Australia has fastest peak mobile broadband speeds in APAC

By Dylan Bushell-Embling
Thursday, 30 June, 2016

Australia has fastest peak mobile broadband speeds in APAC

Australia was one of only four countries in the world to achieve average peak mobile internet connection speeds above 100 Mbps in the first quarter, but the nation's fixed internet speeds remained unimpressively low.

These are among the findings of Akamai’s latest State of the Internet report. The report shows that Australia continued to register the highest average peak mobile speeds in APAC at 147.6 Mbps.

But with average peak fixed line connection speeds of just 43.8 Mbps, Australia ranked a mere 56th on the global leaderboards. Although this was an increase of four places since last quarter’s report, speeds increased only 6.8% year-on-year — the smallest gain in the APAC region.

The market also continued to fall down the ranks in terms of 4 Mbps or higher broadband adoption, dropping four positions to 60th; 10 Mbps or higher adoption, declining three places to 50th; and 15 Mbps or higher adoption, down two positions to 46th.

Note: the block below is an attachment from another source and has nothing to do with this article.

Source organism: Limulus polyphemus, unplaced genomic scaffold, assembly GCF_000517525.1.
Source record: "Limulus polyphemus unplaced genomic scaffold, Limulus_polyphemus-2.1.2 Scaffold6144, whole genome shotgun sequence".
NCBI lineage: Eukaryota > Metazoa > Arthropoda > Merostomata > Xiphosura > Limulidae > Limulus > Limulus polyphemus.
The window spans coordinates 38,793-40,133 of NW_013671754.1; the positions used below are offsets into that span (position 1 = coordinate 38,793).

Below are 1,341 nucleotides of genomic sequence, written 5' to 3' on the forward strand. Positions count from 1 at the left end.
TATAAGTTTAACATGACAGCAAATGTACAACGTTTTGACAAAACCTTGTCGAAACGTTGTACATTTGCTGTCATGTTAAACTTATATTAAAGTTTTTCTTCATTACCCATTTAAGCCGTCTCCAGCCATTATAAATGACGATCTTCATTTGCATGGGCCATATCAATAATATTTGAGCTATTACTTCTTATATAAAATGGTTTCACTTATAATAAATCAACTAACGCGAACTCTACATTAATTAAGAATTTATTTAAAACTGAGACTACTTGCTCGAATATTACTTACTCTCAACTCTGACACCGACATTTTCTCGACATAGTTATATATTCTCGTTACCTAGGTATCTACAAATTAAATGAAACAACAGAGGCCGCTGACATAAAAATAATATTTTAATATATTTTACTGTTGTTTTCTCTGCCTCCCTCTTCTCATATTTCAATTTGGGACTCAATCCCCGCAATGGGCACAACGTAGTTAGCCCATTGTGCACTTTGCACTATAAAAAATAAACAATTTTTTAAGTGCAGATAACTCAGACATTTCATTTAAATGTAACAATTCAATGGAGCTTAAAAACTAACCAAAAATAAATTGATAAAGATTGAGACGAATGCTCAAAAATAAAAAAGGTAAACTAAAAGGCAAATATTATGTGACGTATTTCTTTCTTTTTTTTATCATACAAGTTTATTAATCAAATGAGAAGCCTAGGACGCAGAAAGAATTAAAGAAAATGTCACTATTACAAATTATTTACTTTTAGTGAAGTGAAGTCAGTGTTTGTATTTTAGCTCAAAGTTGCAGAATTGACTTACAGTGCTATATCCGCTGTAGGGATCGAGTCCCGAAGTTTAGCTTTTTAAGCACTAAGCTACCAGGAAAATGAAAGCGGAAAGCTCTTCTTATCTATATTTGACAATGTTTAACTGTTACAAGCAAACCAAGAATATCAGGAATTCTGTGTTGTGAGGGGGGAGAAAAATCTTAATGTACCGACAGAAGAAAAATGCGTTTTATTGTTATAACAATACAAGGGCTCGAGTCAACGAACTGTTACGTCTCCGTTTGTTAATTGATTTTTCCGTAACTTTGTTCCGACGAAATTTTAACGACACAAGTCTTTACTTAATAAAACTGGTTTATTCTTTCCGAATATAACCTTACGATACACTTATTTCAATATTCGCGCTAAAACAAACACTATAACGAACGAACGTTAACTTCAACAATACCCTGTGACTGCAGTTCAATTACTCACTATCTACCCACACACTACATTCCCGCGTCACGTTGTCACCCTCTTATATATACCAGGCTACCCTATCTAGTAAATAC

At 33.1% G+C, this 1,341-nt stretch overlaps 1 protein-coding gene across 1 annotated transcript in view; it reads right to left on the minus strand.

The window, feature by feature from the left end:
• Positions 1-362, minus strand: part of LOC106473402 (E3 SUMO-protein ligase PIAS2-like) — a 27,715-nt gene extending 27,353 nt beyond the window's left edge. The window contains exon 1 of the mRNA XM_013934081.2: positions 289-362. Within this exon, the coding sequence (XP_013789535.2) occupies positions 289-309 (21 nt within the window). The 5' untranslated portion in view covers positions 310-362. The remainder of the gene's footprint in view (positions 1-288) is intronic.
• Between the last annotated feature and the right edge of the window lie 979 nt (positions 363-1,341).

These declines occurred despite adoption rates improving to 78%, 23% and 10% respectively. The largest gains were recorded in 15 Mbps adoption, which increased 50% year-on-year.

Australia meanwhile remained in 48th position in terms of average connection speeds at 8.8 Mbps. This represented a 7.7% increase over the previous quarter and a 15% increase year-on-year.

Globally, average connection speeds increased 12% from the previous quarter to 6.3 Mbps, with average peak connection speeds up 6.8% to 34.7 Mbps.

“Live sports will be at the forefront this summer as we prepare for the games in Brazil, with expectations that this year’s events will be watched by more online viewers than ever,” said David Belson, editor of the State of the Internet Report.

“Global connection speeds have more than doubled since the summer of 2012, which can help support higher quality video streaming for bigger audiences across even more connected devices and platforms.”

Image courtesy of Michael Coghlan under CC

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